It has already been observed that pollutants can reduce tadpole growth, but the exact way in which contaminants impair growth is not fully understood. Contaminated environments may hasten a tadpole’s metamorphosis in order to escape from a poor growing environment, which leads to a smaller size. However, the smaller size of frogs sampled from contaminated sites in this study may be due to other reasons, such as physiological effects of contaminants on growth or food limitation due to low food quality. The specific interactions between pesticides and the immune system also warrant further investigation in order to fully understand the impact of agricultural practices on aquatic systems.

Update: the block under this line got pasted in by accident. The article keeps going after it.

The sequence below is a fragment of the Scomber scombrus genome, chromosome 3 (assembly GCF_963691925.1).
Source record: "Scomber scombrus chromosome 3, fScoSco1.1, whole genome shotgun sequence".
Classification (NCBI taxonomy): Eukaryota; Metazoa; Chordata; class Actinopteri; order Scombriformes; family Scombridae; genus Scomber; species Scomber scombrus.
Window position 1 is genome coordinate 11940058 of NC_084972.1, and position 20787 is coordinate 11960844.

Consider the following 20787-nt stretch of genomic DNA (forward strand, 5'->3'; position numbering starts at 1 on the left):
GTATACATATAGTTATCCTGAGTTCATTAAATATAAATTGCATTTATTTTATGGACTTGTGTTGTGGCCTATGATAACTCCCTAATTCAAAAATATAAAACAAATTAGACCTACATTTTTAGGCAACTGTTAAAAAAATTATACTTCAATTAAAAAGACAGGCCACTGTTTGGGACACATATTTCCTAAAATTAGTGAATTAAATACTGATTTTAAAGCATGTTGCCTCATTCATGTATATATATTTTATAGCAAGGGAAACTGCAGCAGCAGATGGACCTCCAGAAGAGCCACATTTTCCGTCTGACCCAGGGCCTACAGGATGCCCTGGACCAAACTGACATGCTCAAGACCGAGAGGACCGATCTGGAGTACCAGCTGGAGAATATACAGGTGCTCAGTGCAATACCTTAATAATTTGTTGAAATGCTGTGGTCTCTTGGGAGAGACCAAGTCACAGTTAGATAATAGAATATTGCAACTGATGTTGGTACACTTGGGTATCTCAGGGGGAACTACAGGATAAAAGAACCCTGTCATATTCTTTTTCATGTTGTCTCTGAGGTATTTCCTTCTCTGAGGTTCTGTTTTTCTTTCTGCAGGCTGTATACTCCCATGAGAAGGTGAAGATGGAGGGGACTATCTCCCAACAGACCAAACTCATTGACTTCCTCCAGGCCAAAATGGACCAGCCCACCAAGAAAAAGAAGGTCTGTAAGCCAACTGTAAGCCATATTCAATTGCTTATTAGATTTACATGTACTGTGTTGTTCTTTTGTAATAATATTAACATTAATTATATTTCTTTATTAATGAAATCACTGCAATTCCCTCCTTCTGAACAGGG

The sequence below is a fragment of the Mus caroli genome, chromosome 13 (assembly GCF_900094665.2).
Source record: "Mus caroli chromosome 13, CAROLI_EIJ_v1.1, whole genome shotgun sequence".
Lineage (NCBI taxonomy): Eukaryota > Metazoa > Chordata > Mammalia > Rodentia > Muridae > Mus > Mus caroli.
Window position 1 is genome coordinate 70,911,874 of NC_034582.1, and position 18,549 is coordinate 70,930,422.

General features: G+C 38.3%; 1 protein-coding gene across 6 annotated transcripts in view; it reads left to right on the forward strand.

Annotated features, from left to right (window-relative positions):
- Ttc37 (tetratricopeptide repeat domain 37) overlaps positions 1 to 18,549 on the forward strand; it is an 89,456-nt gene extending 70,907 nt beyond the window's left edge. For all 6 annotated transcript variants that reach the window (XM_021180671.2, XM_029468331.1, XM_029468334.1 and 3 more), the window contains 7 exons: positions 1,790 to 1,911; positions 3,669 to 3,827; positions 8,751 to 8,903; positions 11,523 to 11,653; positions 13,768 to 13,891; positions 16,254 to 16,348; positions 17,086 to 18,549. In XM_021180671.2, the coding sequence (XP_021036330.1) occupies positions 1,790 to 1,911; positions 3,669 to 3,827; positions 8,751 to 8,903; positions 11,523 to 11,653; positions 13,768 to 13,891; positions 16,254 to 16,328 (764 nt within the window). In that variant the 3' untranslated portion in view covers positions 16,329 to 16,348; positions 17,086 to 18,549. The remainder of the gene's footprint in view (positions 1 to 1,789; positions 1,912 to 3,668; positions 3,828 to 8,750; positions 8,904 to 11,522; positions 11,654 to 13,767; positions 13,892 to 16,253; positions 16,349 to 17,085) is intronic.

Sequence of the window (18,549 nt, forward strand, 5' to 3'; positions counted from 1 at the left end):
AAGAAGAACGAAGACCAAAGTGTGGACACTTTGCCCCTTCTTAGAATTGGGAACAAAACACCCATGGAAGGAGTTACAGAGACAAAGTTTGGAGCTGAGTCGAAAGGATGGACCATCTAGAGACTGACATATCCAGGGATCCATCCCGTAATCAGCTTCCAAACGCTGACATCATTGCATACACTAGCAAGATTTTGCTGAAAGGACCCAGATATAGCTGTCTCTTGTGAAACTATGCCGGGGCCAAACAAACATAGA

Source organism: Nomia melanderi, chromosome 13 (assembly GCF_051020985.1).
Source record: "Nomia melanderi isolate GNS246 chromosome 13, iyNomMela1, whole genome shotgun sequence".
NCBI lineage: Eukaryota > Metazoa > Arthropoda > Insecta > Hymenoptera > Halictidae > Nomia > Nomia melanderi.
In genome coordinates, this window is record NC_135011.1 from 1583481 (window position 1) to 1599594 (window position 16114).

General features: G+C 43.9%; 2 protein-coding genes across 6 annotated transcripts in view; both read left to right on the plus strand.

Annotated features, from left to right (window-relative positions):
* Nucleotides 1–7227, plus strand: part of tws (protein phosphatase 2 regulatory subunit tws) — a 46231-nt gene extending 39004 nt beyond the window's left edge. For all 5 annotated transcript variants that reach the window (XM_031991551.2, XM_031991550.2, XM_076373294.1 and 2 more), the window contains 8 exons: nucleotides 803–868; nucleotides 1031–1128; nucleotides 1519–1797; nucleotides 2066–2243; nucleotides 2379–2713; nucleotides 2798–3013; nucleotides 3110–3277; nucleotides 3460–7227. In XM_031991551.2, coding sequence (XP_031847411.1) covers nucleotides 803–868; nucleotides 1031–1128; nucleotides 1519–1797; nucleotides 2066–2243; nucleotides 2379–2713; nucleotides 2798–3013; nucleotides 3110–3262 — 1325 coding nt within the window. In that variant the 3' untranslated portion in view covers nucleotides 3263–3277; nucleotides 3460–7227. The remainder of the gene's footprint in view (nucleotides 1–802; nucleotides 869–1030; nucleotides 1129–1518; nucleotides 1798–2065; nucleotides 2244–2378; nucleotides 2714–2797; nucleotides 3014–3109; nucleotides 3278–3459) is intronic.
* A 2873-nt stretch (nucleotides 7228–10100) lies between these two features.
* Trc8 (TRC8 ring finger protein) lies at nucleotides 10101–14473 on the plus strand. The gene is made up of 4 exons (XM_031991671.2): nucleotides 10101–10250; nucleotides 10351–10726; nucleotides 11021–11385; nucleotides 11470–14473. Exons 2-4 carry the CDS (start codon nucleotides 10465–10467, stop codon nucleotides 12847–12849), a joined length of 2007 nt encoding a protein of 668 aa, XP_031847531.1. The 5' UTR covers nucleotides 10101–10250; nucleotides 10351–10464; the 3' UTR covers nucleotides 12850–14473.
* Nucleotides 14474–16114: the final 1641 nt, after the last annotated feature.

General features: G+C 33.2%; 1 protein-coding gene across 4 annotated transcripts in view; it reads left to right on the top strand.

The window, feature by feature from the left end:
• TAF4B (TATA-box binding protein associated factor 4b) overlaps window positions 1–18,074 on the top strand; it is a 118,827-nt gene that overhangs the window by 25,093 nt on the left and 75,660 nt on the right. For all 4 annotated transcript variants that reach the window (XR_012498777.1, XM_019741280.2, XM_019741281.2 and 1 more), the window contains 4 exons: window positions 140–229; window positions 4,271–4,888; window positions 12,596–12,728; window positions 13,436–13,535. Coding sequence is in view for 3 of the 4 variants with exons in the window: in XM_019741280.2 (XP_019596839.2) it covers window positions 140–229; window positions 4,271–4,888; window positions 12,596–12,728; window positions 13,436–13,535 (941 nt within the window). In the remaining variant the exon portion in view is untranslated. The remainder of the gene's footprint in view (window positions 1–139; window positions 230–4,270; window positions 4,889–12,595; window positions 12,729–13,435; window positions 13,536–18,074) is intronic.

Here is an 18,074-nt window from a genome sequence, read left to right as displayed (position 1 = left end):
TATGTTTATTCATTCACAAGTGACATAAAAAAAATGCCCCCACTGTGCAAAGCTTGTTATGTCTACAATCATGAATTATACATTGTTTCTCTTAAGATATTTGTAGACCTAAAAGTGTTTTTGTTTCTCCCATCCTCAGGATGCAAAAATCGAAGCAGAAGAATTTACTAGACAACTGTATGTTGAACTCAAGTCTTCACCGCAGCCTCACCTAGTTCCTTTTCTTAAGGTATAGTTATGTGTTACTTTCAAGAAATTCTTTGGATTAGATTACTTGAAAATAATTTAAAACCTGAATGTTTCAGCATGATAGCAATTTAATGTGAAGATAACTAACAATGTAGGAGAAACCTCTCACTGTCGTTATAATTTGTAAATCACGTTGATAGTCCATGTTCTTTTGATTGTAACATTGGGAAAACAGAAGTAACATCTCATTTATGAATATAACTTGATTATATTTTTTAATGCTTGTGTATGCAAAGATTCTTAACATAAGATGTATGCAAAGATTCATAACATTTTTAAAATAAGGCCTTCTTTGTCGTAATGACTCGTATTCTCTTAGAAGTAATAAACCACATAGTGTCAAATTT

This study has shown that juvenile frogs exposed to agripesticides are smaller and have compromised immune systems compared to frogs captured in reference sites. Further studies on almost all aspects of the relationship between agrochemicals and ecosystem response are necessary to more fully understand the complex consequences of human actions.

Leave a Reply

Fill in your details below or click an icon to log in:

WordPress.com Logo

You are commenting using your WordPress.com account. Log Out /  Change )

Twitter picture

You are commenting using your Twitter account. Log Out /  Change )

Facebook photo

You are commenting using your Facebook account. Log Out /  Change )

Connecting to %s